Sunday, March 19, 2006

American Theocracy

Senator Bill Frist, Senate majority leader and presidential hopeful,
addressing an evangelical Christian rally via teleconference, April 24, 2005.

Kevin Phillips, one time key Republican strategist, has a new book out American Theocracy, which argues that the future of America is endangered by the converging threats of oil dependency, theocracy and financial collapse.

Nothing tremendously new to anyone who has been paying much attention. However, coming from one of the architects of the current Republican majority, it may have an impact out of proportion to its originality. In fact the very use of the term theocracy in the title is significant, legitimizing discussion of a very real danger far too many still dismiss as paranoid fantasy.

The New York Times review is fairly positive but crippled by the need to appear to give a balanced view about things that are just plain obvious but might offend the right wing. Salon has a far more thoughtful review, which makes a key point in passing which is really critical to understanding just how serious the current crisis is.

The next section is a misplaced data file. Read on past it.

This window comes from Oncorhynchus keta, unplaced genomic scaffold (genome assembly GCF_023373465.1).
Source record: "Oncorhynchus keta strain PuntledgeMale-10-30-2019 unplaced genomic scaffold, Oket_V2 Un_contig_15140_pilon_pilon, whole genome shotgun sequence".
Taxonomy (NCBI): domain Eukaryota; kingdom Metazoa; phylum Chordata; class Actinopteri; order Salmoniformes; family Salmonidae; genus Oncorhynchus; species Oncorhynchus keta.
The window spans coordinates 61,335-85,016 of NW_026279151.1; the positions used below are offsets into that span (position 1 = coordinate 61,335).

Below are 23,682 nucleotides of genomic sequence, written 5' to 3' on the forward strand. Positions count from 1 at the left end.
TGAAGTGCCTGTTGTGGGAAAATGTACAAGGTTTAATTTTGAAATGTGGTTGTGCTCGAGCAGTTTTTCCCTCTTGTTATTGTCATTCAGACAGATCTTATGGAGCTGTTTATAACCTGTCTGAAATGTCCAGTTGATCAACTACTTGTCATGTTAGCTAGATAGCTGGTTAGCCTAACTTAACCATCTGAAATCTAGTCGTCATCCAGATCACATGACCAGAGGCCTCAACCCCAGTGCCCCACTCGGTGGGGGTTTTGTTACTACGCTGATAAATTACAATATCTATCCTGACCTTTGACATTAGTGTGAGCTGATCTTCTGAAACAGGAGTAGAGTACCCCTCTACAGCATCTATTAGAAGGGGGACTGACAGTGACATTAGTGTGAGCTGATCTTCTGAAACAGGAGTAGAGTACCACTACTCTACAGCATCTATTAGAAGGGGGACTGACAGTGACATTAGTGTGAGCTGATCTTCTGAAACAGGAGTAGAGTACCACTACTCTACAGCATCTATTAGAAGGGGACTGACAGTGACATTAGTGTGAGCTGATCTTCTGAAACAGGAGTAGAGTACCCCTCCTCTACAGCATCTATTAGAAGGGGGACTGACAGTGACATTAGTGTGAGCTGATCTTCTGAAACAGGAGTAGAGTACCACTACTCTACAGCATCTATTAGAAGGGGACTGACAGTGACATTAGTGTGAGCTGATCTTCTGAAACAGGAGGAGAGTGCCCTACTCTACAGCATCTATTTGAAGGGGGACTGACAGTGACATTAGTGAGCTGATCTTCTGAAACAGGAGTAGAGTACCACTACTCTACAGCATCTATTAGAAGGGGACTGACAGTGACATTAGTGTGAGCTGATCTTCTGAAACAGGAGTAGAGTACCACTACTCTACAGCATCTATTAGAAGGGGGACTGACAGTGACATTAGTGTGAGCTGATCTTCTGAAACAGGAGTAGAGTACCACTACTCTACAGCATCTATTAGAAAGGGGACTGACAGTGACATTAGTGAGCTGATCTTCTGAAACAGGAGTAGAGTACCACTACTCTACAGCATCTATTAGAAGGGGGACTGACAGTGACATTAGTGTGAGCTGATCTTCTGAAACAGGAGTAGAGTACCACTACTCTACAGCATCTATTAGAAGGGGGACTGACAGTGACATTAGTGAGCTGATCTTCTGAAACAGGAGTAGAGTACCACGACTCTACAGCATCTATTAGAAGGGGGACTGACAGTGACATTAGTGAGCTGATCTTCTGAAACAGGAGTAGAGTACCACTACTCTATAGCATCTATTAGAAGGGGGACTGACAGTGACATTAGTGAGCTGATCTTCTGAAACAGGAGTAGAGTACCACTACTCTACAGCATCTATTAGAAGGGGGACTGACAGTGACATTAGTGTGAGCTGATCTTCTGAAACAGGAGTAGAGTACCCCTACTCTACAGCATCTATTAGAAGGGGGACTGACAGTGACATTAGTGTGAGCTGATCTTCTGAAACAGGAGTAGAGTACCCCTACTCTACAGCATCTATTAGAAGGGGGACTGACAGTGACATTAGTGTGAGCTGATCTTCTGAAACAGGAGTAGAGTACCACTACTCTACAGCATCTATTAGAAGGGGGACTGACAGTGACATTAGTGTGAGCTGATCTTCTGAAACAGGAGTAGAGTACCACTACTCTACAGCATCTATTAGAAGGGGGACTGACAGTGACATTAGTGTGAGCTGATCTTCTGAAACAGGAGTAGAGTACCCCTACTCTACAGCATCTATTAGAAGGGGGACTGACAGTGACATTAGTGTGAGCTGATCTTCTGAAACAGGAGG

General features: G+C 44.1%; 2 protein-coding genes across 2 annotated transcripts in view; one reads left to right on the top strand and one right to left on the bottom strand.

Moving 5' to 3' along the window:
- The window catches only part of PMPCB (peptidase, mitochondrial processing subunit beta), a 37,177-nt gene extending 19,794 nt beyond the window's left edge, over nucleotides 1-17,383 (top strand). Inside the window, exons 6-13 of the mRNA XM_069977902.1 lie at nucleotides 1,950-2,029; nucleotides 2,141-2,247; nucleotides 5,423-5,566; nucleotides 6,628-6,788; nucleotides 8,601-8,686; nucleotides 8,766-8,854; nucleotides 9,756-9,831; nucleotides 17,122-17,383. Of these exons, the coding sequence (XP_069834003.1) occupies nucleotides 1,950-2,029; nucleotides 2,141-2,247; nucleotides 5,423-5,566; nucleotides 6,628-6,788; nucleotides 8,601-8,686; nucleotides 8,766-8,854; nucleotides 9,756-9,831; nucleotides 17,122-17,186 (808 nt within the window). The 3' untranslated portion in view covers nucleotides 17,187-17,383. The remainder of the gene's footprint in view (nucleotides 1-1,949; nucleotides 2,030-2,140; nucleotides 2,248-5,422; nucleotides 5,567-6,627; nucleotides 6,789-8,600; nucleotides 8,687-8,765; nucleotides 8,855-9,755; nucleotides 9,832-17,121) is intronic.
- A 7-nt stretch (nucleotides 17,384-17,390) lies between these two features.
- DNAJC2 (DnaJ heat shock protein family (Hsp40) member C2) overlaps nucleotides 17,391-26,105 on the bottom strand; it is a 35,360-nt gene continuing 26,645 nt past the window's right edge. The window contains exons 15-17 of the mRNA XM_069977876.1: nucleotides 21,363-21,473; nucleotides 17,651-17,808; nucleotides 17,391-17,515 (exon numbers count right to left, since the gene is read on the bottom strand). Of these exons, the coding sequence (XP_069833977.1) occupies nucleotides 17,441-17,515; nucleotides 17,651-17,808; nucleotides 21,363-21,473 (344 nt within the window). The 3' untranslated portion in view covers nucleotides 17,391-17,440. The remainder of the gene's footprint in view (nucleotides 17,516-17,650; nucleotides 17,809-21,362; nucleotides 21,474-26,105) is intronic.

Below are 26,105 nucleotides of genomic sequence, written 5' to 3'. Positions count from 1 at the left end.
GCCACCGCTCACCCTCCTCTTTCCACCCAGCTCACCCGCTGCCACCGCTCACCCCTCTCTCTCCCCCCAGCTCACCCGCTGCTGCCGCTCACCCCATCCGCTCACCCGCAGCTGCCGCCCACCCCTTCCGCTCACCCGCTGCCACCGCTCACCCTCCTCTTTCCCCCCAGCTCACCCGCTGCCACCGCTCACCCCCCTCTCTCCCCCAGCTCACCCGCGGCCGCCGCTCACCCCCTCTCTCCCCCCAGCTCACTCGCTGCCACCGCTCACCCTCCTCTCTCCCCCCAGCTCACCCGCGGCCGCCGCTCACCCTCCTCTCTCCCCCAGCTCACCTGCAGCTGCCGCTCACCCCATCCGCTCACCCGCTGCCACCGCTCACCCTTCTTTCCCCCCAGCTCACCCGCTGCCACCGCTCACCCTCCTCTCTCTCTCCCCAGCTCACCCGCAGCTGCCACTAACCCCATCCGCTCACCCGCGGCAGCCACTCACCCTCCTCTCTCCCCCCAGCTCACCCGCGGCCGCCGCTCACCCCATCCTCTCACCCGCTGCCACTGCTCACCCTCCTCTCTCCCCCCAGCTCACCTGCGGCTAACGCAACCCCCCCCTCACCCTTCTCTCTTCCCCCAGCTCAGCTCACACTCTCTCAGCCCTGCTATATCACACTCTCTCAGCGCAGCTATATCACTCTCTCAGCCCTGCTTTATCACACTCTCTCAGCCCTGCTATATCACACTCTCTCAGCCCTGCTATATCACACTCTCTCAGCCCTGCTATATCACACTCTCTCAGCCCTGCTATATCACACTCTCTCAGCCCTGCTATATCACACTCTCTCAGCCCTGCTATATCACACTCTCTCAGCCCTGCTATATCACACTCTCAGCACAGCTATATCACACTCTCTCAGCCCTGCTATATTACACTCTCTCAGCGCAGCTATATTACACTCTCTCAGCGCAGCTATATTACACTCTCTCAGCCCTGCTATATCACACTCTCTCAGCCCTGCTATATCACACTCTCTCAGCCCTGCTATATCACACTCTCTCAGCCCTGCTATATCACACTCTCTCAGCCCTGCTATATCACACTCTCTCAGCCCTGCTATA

It's not just that America is being ruled by small and venal men, or that its reputation has been demolished, its army overstretched, its finances a mess. All of that, after all, was true toward the end of Vietnam as well. Now, though, there are all kinds of other lurking catastrophes, a whole armory of swords of Damocles dangling over a bloated, dispirited and anxious country...

Obviously, things in America have been bad before...Yet just because America has endured in the past does not mean it will in the future. Thus figuring out exactly how much danger we're in is difficult. Are things really as dire as they seem, or are anxiety and despair just part of the cultural moment...? It's human nature to believe that things will continue as they usually have, and that we'll once again somehow stumble intact through our looming crises. At the same time, it's hard to imagine a plausible scenario in which the country regains its equilibrium without first going through major convulsions.

Exactly. The road to doom is now so causally overdetermined that its arrival is far more likely than not. And Phillips even leaves out a couple of the most urgent crises that are breathing down our necks: catastrophic climate change and nuclear war.


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